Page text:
To conclude, I don’t think The Temple House Vanishing is my cup of tea. I certainly don’t think it’s a “bad book” – I’ve read plenty of positive reviews from readers who really enjoyed it. Unfortunately, it just wasn’t for me.

Star Rating: 3/5 Stars

Thank you for reading my blog post! Please click ‘Like’ to support my blog, and ‘Follow’ this blog if you would like to read more book reviews like this.

I acquired this book for free in exchange for a review via NetGalley, Atlantic Books, and Corvus.

Have you read this book? What did you think? 

– Judith

Book Review: All The Rage by Cara Hunter

Hello, my name is Judith! Welcome to my blog, ReadandReview.

All The Rage is the new crime thriller novel by Cara Hunter, which follows DI Fawley as he works on his latest case; a teenage girl is found wandering the streets, having been abducted and assaulted. Yet, the girl refuses to press charges, or even explain what happened to her. Without any co-operation, Fawley struggles to investigate the case. Then, another girl vanishes.

All The Rage has a strong opening and a good prologue. This, for me, is an especially important positive as I am normally not keen on prologues – at all. However, Hunter’s writing had me hooked immediately.

Overall, it was a reasonable crime novel. Throughout the book, there were a variety of dead ends, false leads, and changes in the investigation which kept the narrative unpredictable and interesting.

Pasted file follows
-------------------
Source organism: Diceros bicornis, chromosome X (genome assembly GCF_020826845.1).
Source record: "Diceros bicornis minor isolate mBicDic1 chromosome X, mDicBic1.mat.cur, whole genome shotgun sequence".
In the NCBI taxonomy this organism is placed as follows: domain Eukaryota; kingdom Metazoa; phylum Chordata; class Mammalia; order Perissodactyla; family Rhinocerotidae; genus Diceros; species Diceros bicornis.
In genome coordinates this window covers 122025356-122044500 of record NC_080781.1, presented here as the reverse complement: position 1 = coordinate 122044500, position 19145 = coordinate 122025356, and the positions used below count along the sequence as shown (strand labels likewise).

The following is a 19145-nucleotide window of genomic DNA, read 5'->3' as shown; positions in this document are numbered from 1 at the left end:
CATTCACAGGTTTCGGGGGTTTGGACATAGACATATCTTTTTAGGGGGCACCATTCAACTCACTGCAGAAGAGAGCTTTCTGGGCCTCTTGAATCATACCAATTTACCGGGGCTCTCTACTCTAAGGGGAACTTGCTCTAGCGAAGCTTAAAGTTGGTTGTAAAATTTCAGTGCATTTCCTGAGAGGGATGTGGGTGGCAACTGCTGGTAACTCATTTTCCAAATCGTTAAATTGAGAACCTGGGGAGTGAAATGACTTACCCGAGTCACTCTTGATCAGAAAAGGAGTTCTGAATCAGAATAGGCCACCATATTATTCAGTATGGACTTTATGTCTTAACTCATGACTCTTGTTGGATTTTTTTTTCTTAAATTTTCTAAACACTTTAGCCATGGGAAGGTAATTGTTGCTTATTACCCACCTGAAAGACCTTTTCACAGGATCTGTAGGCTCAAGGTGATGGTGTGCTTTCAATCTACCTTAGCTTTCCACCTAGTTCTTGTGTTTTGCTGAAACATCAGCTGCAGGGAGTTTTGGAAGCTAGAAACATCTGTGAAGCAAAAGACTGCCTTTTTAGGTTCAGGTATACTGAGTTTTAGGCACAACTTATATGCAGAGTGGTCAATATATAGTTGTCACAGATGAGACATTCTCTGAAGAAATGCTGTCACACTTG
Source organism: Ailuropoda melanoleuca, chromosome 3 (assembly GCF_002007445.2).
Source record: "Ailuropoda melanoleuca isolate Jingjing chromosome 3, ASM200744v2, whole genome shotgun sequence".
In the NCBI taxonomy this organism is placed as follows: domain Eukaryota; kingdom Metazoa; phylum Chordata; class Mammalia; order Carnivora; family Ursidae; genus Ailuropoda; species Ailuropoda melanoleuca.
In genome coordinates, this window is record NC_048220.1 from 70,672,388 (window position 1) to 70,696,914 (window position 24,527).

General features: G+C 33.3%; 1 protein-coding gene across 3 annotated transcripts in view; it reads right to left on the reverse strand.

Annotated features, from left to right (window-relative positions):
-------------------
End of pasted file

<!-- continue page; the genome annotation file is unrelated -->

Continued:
All The Rage introduces a large number of different characters though – including a variety of police officers, which meant it was confusing and somewhat overwhelming to keep track of everybody and remember their characterisation. After reading some other NetGalley reviews which voiced similar concerns, I realised the likely reason for this is that All The Rage is actually the fourth book in a series – this explains why I didn’t feel “up to speed” with the characters. Admittedly, it is advertised as ‘DI Fawley Book 4’ on Amazon, though I was disappointed to find this is not mentioned anywhere on the NetGalley page, which is where I first came across the book.

As a result, I don’t think I could recommend this book as a standalone crime novel. This is a shame because I’ve read other books in the past which have been part of a series I’ve never read and still had no trouble picking up the characters, themes, and plot strands from earlier books.

However, if you have read and enjoyed the previous books in Cara Hunter’s ‘DI Fawley’ series, I am sure you would also like All The Rage.

Star Rating: 3/5 Stars 

Thank you for reading my blog post! Please click ‘Like’ to support my blog, and ‘Follow’ this blog if you would like to read more book reviews like this.

I acquired this book for free in exchange for a review via NetGalley and Penguin Books.

Have you read this book? What did you think? 

– Judith


This post was last updated in January 2020.